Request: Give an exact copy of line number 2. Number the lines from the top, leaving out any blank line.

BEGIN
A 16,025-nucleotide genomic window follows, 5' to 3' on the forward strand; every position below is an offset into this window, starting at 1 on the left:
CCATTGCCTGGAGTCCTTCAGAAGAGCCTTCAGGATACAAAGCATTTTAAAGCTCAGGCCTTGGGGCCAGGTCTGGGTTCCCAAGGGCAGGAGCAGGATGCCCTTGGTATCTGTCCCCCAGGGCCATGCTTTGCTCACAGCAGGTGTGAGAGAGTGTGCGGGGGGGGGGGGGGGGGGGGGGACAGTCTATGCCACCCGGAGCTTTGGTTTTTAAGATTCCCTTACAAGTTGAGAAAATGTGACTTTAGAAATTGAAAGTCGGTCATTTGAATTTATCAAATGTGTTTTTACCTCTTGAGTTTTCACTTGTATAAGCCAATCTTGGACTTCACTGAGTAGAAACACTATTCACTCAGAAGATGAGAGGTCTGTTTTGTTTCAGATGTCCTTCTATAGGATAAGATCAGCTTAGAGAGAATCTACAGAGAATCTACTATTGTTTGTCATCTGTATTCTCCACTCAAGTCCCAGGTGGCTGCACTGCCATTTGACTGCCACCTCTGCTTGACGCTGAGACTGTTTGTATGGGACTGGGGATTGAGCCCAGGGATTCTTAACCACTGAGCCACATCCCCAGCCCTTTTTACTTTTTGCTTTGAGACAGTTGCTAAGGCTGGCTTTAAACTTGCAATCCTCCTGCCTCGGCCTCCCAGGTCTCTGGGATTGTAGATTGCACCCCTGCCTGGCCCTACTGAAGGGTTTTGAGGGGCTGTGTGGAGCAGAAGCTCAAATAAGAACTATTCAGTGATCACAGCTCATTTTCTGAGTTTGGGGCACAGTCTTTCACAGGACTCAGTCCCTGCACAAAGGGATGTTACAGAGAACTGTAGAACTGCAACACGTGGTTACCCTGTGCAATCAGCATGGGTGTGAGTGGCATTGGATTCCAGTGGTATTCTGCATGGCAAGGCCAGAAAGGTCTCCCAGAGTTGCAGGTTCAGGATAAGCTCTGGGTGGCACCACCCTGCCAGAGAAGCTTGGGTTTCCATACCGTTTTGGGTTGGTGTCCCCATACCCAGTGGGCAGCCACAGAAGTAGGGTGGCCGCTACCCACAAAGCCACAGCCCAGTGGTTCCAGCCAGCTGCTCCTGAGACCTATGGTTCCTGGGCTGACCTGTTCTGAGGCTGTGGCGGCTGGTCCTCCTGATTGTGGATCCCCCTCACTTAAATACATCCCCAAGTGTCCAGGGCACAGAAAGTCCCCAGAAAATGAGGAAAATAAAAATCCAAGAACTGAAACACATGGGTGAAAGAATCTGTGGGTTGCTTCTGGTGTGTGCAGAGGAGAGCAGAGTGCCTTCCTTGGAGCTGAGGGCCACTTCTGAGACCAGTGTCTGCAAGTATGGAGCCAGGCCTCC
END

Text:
CCATTGCCTGGAGTCCTTCAGAAGAGCCTTCAGGATACAAAGCATTTTAAAGCTCAGGCCTTGGGGCCAGGTCTGGGTTCCCAAGGGCAGGAGCAGGATGCCCTTGGTATCTGTCCCCCAGGGCCATGCTTTGCTCACAGCAGGTGTGAGAGAGTGTGCGGGGGGGGGGGGGGGGGGGGGGACAGTCTATGCCACCCGGAGCTTTGGTTTTTAAGATTCCCTTACAAGTTGAGAAAATGTGACTTTAGAAATTGAAAGTCGGTCATTTGAATTTATCAAATGTGTTTTTACCTCTTGAGTTTTCACTTGTATAAGCCAATCTTGGACTTCACTGAGTAGAAACACTATTCACTCAGAAGATGAGAGGTCTGTTTTGTTTCAGATGTCCTTCTATAGGATAAGATCAGCTTAGAGAGAATCTACAGAGAATCTACTATTGTTTGTCATCTGTATTCTCCACTCAAGTCCCAGGTGGCTGCACTGCCATTTGACTGCCACCTCTGCTTGACGCTGAGACTGTTTGTATGGGACTGGGGATTGAGCCCAGGGATTCTTAACCACTGAGCCACATCCCCAGCCCTTTTTACTTTTTGCTTTGAGACAGTTGCTAAGGCTGGCTTTAAACTTGCAATCCTCCTGCCTCGGCCTCCCAGGTCTCTGGGATTGTAGATTGCACCCCTGCCTGGCCCTACTGAAGGGTTTTGAGGGGCTGTGTGGAGCAGAAGCTCAAATAAGAACTATTCAGTGATCACAGCTCATTTTCTGAGTTTGGGGCACAGTCTTTCACAGGACTCAGTCCCTGCACAAAGGGATGTTACAGAGAACTGTAGAACTGCAACACGTGGTTACCCTGTGCAATCAGCATGGGTGTGAGTGGCATTGGATTCCAGTGGTATTCTGCATGGCAAGGCCAGAAAGGTCTCCCAGAGTTGCAGGTTCAGGATAAGCTCTGGGTGGCACCACCCTGCCAGAGAAGCTTGGGTTTCCATACCGTTTTGGGTTGGTGTCCCCATACCCAGTGGGCAGCCACAGAAGTAGGGTGGCCGCTACCCACAAAGCCACAGCCCAGTGGTTCCAGCCAGCTGCTCCTGAGACCTATGGTTCCTGGGCTGACCTGTTCTGAGGCTGTGGCGGCTGGTCCTCCTGATTGTGGATCCCCCTCACTTAAATACATCCCCAAGTGTCCAGGGCACAGAAAGTCCCCAGAAAATGAGGAAAATAAAAATCCAAGAACTGAAACACATGGGTGAAAGAATCTGTGGGTTGCTTCTGGTGTGTGCAGAGGAGAGCAGAGTGCCTTCCTTGGAGCTGAGGGCCACTTCTGAGACCAGTGTCTGCAAGTATGGAGCCAGGCCTCC